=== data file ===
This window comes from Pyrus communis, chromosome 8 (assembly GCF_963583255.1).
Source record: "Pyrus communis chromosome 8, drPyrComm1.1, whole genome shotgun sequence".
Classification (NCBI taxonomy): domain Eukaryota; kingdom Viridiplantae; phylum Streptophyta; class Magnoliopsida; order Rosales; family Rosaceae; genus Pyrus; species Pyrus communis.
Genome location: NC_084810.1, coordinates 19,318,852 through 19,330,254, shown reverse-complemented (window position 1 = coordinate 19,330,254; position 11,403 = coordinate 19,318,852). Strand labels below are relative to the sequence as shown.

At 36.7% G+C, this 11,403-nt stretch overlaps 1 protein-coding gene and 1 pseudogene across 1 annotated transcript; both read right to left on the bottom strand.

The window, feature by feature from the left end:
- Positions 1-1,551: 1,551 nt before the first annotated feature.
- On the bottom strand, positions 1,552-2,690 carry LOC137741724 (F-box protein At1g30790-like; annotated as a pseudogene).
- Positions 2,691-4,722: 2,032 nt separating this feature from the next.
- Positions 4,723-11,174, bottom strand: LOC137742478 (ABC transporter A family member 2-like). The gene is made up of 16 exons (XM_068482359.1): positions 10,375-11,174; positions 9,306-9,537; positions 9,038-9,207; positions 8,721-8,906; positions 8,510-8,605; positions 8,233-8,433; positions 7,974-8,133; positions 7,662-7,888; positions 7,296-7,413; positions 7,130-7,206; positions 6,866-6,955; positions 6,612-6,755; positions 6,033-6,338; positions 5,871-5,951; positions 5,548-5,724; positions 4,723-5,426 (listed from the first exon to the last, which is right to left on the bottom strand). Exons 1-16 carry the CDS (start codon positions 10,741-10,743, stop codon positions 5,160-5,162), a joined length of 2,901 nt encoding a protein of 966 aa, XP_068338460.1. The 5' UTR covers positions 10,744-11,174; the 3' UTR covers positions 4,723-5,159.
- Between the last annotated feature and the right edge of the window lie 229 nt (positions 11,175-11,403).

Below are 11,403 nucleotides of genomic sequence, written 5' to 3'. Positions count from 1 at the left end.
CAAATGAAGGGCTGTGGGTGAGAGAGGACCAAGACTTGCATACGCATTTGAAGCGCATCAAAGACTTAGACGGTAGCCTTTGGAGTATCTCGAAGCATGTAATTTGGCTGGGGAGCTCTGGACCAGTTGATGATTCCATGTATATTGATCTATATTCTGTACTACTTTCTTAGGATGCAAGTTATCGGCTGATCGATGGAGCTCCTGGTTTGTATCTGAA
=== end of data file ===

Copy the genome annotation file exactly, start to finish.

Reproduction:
This window comes from Pyrus communis, chromosome 8 (assembly GCF_963583255.1).
Source record: "Pyrus communis chromosome 8, drPyrComm1.1, whole genome shotgun sequence".
Classification (NCBI taxonomy): domain Eukaryota; kingdom Viridiplantae; phylum Streptophyta; class Magnoliopsida; order Rosales; family Rosaceae; genus Pyrus; species Pyrus communis.
Genome location: NC_084810.1, coordinates 19,318,852 through 19,330,254, shown reverse-complemented (window position 1 = coordinate 19,330,254; position 11,403 = coordinate 19,318,852). Strand labels below are relative to the sequence as shown.

At 36.7% G+C, this 11,403-nt stretch overlaps 1 protein-coding gene and 1 pseudogene across 1 annotated transcript; both read right to left on the bottom strand.

The window, feature by feature from the left end:
- Positions 1-1,551: 1,551 nt before the first annotated feature.
- On the bottom strand, positions 1,552-2,690 carry LOC137741724 (F-box protein At1g30790-like; annotated as a pseudogene).
- Positions 2,691-4,722: 2,032 nt separating this feature from the next.
- Positions 4,723-11,174, bottom strand: LOC137742478 (ABC transporter A family member 2-like). The gene is made up of 16 exons (XM_068482359.1): positions 10,375-11,174; positions 9,306-9,537; positions 9,038-9,207; positions 8,721-8,906; positions 8,510-8,605; positions 8,233-8,433; positions 7,974-8,133; positions 7,662-7,888; positions 7,296-7,413; positions 7,130-7,206; positions 6,866-6,955; positions 6,612-6,755; positions 6,033-6,338; positions 5,871-5,951; positions 5,548-5,724; positions 4,723-5,426 (listed from the first exon to the last, which is right to left on the bottom strand). Exons 1-16 carry the CDS (start codon positions 10,741-10,743, stop codon positions 5,160-5,162), a joined length of 2,901 nt encoding a protein of 966 aa, XP_068338460.1. The 5' UTR covers positions 10,744-11,174; the 3' UTR covers positions 4,723-5,159.
- Between the last annotated feature and the right edge of the window lie 229 nt (positions 11,175-11,403).

Below are 11,403 nucleotides of genomic sequence, written 5' to 3'. Positions count from 1 at the left end.
CAAATGAAGGGCTGTGGGTGAGAGAGGACCAAGACTTGCATACGCATTTGAAGCGCATCAAAGACTTAGACGGTAGCCTTTGGAGTATCTCGAAGCATGTAATTTGGCTGGGGAGCTCTGGACCAGTTGATGATTCCATGTATATTGATCTATATTCTGTACTACTTTCTTAGGATGCAAGTTATCGGCTGATCGATGGAGCTCCTGGTTTGTATCTGAA